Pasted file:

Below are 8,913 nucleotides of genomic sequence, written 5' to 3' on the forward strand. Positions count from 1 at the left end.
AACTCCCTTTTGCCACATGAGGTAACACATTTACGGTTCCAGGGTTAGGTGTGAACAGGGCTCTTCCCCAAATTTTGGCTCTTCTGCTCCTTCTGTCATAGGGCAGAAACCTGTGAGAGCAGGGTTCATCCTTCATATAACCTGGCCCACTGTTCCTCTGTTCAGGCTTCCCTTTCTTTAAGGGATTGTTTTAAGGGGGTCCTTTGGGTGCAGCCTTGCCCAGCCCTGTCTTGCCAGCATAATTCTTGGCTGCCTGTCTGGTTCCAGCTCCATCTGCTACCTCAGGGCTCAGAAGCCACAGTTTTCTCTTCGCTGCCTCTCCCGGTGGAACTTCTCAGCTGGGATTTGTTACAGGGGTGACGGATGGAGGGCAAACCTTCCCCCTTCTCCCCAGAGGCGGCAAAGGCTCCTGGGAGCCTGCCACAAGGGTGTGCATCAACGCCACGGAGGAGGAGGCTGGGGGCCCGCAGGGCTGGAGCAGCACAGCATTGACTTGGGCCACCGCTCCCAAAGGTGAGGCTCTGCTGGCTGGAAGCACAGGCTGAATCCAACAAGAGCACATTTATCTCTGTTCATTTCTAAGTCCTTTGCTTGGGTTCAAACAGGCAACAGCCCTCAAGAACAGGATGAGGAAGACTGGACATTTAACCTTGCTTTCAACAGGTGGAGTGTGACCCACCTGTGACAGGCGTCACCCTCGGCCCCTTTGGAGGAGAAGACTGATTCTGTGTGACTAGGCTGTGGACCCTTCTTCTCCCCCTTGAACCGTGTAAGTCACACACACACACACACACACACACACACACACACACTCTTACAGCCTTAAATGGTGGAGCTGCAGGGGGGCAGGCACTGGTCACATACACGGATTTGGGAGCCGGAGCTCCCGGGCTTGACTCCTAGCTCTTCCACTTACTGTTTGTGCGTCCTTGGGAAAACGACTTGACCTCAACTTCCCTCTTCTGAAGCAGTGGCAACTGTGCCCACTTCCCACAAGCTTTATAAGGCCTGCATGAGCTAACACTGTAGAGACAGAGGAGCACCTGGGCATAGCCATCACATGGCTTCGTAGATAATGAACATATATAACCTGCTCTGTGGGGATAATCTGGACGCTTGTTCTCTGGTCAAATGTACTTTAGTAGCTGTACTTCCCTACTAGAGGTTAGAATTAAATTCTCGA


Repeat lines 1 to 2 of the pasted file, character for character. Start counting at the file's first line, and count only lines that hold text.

Below are 8,913 nucleotides of genomic sequence, written 5' to 3' on the forward strand. Positions count from 1 at the left end.
AACTCCCTTTTGCCACATGAGGTAACACATTTACGGTTCCAGGGTTAGGTGTGAACAGGGCTCTTCCCCAAATTTTGGCTCTTCTGCTCCTTCTGTCATAGGGCAGAAACCTGTGAGAGCAGGGTTCATCCTTCATATAACCTGGCCCACTGTTCCTCTGTTCAGGCTTCCCTTTCTTTAAGGGATTGTTTTAAGGGGGTCCTTTGGGTGCAGCCTTGCCCAGCCCTGTCTTGCCAGCATAATTCTTGGCTGCCTGTCTGGTTCCAGCTCCATCTGCTACCTCAGGGCTCAGAAGCCACAGTTTTCTCTTCGCTGCCTCTCCCGGTGGAACTTCTCAGCTGGGATTTGTTACAGGGGTGACGGATGGAGGGCAAACCTTCCCCCTTCTCCCCAGAGGCGGCAAAGGCTCCTGGGAGCCTGCCACAAGGGTGTGCATCAACGCCACGGAGGAGGAGGCTGGGGGCCCGCAGGGCTGGAGCAGCACAGCATTGACTTGGGCCACCGCTCCCAAAGGTGAGGCTCTGCTGGCTGGAAGCACAGGCTGAATCCAACAAGAGCACATTTATCTCTGTTCATTTCTAAGTCCTTTGCTTGGGTTCAAACAGGCAACAGCCCTCAAGAACAGGATGAGGAAGACTGGACATTTAACCTTGCTTTCAACAGGTGGAGTGTGACCCACCTGTGACAGGCGTCACCCTCGGCCCCTTTGGAGGAGAAGACTGATTCTGTGTGACTAGGCTGTGGACCCTTCTTCTCCCCCTTGAACCGTGTAAGTCACACACACACACACACACACACACACACACACACACTCTTACAGCCTTAAATGGTGGAGCTGCAGGGGGGCAGGCACTGGTCACATACACGGATTTGGGAGCCGGAGCTCCCGGGCTTGACTCCTAGCTCTTCCACTTACTGTTTGTGCGTCCTTGGGAAAACGACTTGACCTCAACTTCCCTCTTCTGAAGCAGTGGCAACTGTGCCCACTTCCCACAAGCTTTATAAGGCCTGCATGAGCTAACACTGTAGAGACAGAGGAGCACCTGGGCATAGCCATCACATGGCTTCGTAGATAATGAACATATATAACCTGCTCTGTGGGGATAATCTGGACGCTTGTTCTCTGGTCAAATGTACTTTAGTAGCTGTACTTCCCTACTAGAGGTTAGAATTAAATTCTCGA